And at a time when ongoing challenges for women in the workforce are central topics of national conversation, maternal benefit platforms like Maven’s are becoming appealing to companies concerned with keeping women in the workplace and enabling those women to rise to leadership roles.

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“We’re at a really exciting moment right now where a lot of companies are highly focused on the issue of the leadership gap in corporate America and creating more gender-diverse workforces,” Ryder says. “Ultimately, there’s a lot of focus and attention right now on, particularly, the period after having a child.”

Starting from Scratch

Before Maven, Ryder was a business journalist who traveled the world and then went on to work in venture capital in London covering digital health. Around this time, her friends began having babies and going through infertility and miscarriages. Ryder started to see clear problems in women’s healthcare.

She tried to gain more understanding of the problems by talking to women and women’s health providers, such as midwives, doulas and obstetricians. And she came up with the idea for a telehealth service and app that would provide two big solutions: access to specialized information and on-demand care. Convinced she had the right business idea, Ryder began to develop the service and reach out to employers who might want to provide it to workers in their benefits packages.

It may sound like a strange path to go from journalist to VC to CEO, but Ryder says entrepreneurship was in her blood. Both her father and aunt started their own companies, and she grew up watching their successful journeys. When she decided to start her own company, she called on her father for help as she went through the process.

“I grew up close to both of them, so maybe the apple doesn’t fall too far from the tree,” Ryder says. ”It felt very natural.”

Selling Men on Maven

But despite her stint working in venture capital, Ryder faced problems with fundraising early on. Pitching a female health service in this heavily male-dominated world was difficult. One investor even told her that nobody would fund women’s health — or her company — now or in the future.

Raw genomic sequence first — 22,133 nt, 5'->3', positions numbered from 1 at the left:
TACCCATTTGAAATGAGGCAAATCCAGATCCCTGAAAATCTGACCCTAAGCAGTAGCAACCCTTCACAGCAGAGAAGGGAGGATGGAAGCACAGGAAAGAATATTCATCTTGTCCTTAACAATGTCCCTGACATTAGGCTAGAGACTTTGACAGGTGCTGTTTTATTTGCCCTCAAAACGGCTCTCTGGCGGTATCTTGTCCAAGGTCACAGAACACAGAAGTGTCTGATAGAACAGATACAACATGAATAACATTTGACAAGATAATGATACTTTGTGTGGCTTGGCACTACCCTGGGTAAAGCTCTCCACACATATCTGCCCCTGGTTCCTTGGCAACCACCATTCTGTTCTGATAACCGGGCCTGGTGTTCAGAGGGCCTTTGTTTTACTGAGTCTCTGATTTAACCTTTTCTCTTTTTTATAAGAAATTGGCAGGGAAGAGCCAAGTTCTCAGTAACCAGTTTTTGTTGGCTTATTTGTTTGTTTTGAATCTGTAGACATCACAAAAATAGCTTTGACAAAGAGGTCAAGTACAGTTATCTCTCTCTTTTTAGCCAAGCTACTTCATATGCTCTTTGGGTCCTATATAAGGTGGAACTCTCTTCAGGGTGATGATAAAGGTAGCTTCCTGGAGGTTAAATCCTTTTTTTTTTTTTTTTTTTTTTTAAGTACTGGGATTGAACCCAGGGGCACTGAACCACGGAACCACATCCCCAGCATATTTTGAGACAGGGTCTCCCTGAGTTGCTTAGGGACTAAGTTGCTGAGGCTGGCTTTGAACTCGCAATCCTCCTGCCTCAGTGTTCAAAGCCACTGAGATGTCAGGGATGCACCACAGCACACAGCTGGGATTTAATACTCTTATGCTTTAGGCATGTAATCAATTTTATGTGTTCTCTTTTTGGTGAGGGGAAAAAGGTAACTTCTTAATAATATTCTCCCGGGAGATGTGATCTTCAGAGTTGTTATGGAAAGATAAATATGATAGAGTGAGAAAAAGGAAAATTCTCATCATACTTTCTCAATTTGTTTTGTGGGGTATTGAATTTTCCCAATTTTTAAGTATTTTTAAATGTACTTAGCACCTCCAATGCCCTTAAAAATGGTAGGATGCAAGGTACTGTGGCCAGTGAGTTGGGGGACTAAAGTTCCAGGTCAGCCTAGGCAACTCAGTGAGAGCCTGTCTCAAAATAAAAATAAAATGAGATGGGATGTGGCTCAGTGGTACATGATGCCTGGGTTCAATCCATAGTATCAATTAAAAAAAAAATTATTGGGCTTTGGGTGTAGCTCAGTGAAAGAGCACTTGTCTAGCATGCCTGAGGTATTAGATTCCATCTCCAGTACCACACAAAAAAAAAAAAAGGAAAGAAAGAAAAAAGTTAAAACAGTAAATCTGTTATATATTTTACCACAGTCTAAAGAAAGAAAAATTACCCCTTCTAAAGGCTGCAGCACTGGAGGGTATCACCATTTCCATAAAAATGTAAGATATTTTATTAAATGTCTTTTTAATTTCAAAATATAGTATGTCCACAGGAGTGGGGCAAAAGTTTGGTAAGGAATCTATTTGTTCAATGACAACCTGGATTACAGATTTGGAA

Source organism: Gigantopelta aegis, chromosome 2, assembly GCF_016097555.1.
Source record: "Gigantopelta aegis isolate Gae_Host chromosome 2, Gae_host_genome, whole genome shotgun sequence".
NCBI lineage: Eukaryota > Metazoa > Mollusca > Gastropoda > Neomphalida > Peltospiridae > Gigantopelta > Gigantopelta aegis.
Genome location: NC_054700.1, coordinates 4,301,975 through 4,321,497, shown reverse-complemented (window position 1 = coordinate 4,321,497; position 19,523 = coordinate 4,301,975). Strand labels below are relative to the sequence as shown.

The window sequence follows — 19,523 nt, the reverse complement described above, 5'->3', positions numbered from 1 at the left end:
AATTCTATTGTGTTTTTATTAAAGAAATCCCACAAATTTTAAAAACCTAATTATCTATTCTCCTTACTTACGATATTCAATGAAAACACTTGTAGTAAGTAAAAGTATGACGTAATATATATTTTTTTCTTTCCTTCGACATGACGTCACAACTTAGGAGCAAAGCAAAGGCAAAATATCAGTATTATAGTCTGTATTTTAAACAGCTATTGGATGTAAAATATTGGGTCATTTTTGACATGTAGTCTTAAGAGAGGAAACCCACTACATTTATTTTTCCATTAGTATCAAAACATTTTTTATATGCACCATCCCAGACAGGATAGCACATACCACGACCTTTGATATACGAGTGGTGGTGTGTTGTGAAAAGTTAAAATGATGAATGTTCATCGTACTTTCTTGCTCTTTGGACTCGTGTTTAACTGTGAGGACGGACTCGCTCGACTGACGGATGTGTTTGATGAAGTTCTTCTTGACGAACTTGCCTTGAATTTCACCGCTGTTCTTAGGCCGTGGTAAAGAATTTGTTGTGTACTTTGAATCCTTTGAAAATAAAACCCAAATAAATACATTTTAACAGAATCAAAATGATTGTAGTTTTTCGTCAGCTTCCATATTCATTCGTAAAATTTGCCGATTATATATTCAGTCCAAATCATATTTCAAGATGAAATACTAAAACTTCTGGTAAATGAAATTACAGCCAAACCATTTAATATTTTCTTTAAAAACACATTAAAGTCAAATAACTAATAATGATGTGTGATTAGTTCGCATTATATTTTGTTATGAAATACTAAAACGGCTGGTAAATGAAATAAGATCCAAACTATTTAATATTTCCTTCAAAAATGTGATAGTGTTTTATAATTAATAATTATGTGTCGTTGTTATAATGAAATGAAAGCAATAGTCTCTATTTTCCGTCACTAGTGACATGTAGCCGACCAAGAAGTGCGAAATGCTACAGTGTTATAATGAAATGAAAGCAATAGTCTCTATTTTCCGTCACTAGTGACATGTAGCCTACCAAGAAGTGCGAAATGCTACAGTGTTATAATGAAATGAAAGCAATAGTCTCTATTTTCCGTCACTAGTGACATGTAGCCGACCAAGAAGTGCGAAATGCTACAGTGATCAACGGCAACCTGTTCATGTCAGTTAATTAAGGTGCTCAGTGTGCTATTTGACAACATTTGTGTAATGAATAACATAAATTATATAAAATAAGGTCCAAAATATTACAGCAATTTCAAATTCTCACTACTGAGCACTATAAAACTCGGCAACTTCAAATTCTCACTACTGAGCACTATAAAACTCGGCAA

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“A lot of people didn’t think this was a big market and that women’s health was this niche, side thing,” Ryder says. “That’s totally not the case anymore. I think everyone has … come around to the fact that women dominate healthcare.” After all, women account for 57 percent of spending at doctors offices and they make 80 percent of healthcare decisions for their families, according to the U.S. Department of Labor.

So instead, she sought help from other women entrepreneurs and pitched women investors, finding them much more open to the idea. Now Maven has five women, including Ryder, on its board of directors. Two, Jess Lee and Nancy Brown, are partners at the venture capital firms Sequoia Capital and Oak HC/FT, respectively. The other two are Lauren Brueggen, a principal at strategic investment firm Heritage Group, and Rachel Winokur, chief business officer at Bright Health, an insurance company that develops health plans with health companies.

“As I’ve raised money for this company, I’ve found women investors who really understand the value proposition and are passionate about the business,” Ryder says.

While Ryder once worried about having enough capital to be able to execute her plan, now she is looking to expand Maven. She is hiring close to 40 new staff members, increasing her team to 100 people next year. With $42 million already raised, “we don’t have to [raise money], if we don’t want to, which is a great position to be in,” Ryder says. “But we probably will because there is a lot of work to do in women’s health.”

Looking to the Future

The issue of women having leadership positions, while also having children, is hitting closer to home for Ryder. Now a mother of two young kids, she is kept up most nights by either crying or coughing, yet she still manages to run a fast-growing business.

Though busy at home changing diapers and reading bedtime stories, Ryder is getting ready to unveil new products for the next year designed to help women and parents in the workforce. She is thrilled about the growing interest and eager to continue to grow Maven on the foundation that she has built.

“It’s all about do we have enough capital to fund our growth,” Ryder says. “Excitingly, the answer is yes.”